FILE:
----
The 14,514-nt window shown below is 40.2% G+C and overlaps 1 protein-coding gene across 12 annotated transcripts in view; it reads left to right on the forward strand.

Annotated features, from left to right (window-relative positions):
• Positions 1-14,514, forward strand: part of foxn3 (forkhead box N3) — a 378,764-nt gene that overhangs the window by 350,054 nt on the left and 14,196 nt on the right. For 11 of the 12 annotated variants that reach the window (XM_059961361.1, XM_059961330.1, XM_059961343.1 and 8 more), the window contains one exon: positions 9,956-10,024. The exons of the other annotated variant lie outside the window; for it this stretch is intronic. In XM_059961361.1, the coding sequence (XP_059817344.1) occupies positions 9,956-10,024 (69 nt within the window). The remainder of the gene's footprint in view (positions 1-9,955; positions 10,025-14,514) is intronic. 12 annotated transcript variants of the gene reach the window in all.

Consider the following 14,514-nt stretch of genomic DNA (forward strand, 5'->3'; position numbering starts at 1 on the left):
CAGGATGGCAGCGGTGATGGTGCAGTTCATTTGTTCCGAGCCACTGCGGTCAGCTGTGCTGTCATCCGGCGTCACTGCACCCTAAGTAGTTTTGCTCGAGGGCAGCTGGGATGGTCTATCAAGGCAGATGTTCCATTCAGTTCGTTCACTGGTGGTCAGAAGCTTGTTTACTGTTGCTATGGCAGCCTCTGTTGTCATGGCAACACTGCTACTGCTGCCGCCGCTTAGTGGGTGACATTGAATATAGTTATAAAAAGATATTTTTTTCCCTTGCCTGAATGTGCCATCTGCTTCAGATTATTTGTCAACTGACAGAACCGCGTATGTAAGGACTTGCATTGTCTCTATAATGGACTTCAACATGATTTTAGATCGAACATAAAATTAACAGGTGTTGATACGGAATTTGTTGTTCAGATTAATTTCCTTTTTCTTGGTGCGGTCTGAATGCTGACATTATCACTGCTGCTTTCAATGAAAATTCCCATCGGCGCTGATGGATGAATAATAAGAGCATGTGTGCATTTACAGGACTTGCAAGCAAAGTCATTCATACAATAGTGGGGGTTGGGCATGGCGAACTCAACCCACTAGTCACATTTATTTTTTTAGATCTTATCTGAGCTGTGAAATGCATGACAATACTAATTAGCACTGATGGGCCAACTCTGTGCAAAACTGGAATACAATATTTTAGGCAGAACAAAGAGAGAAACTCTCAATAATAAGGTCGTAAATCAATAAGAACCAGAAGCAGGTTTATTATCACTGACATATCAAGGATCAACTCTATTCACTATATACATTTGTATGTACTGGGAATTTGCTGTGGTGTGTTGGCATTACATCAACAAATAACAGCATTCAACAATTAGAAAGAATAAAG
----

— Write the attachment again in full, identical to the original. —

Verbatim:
The 14,514-nt window shown below is 40.2% G+C and overlaps 1 protein-coding gene across 12 annotated transcripts in view; it reads left to right on the forward strand.

Annotated features, from left to right (window-relative positions):
• Positions 1-14,514, forward strand: part of foxn3 (forkhead box N3) — a 378,764-nt gene that overhangs the window by 350,054 nt on the left and 14,196 nt on the right. For 11 of the 12 annotated variants that reach the window (XM_059961361.1, XM_059961330.1, XM_059961343.1 and 8 more), the window contains one exon: positions 9,956-10,024. The exons of the other annotated variant lie outside the window; for it this stretch is intronic. In XM_059961361.1, the coding sequence (XP_059817344.1) occupies positions 9,956-10,024 (69 nt within the window). The remainder of the gene's footprint in view (positions 1-9,955; positions 10,025-14,514) is intronic. 12 annotated transcript variants of the gene reach the window in all.

Consider the following 14,514-nt stretch of genomic DNA (forward strand, 5'->3'; position numbering starts at 1 on the left):
CAGGATGGCAGCGGTGATGGTGCAGTTCATTTGTTCCGAGCCACTGCGGTCAGCTGTGCTGTCATCCGGCGTCACTGCACCCTAAGTAGTTTTGCTCGAGGGCAGCTGGGATGGTCTATCAAGGCAGATGTTCCATTCAGTTCGTTCACTGGTGGTCAGAAGCTTGTTTACTGTTGCTATGGCAGCCTCTGTTGTCATGGCAACACTGCTACTGCTGCCGCCGCTTAGTGGGTGACATTGAATATAGTTATAAAAAGATATTTTTTTCCCTTGCCTGAATGTGCCATCTGCTTCAGATTATTTGTCAACTGACAGAACCGCGTATGTAAGGACTTGCATTGTCTCTATAATGGACTTCAACATGATTTTAGATCGAACATAAAATTAACAGGTGTTGATACGGAATTTGTTGTTCAGATTAATTTCCTTTTTCTTGGTGCGGTCTGAATGCTGACATTATCACTGCTGCTTTCAATGAAAATTCCCATCGGCGCTGATGGATGAATAATAAGAGCATGTGTGCATTTACAGGACTTGCAAGCAAAGTCATTCATACAATAGTGGGGGTTGGGCATGGCGAACTCAACCCACTAGTCACATTTATTTTTTTAGATCTTATCTGAGCTGTGAAATGCATGACAATACTAATTAGCACTGATGGGCCAACTCTGTGCAAAACTGGAATACAATATTTTAGGCAGAACAAAGAGAGAAACTCTCAATAATAAGGTCGTAAATCAATAAGAACCAGAAGCAGGTTTATTATCACTGACATATCAAGGATCAACTCTATTCACTATATACATTTGTATGTACTGGGAATTTGCTGTGGTGTGTTGGCATTACATCAACAAATAACAGCATTCAACAATTAGAAAGAATAAAG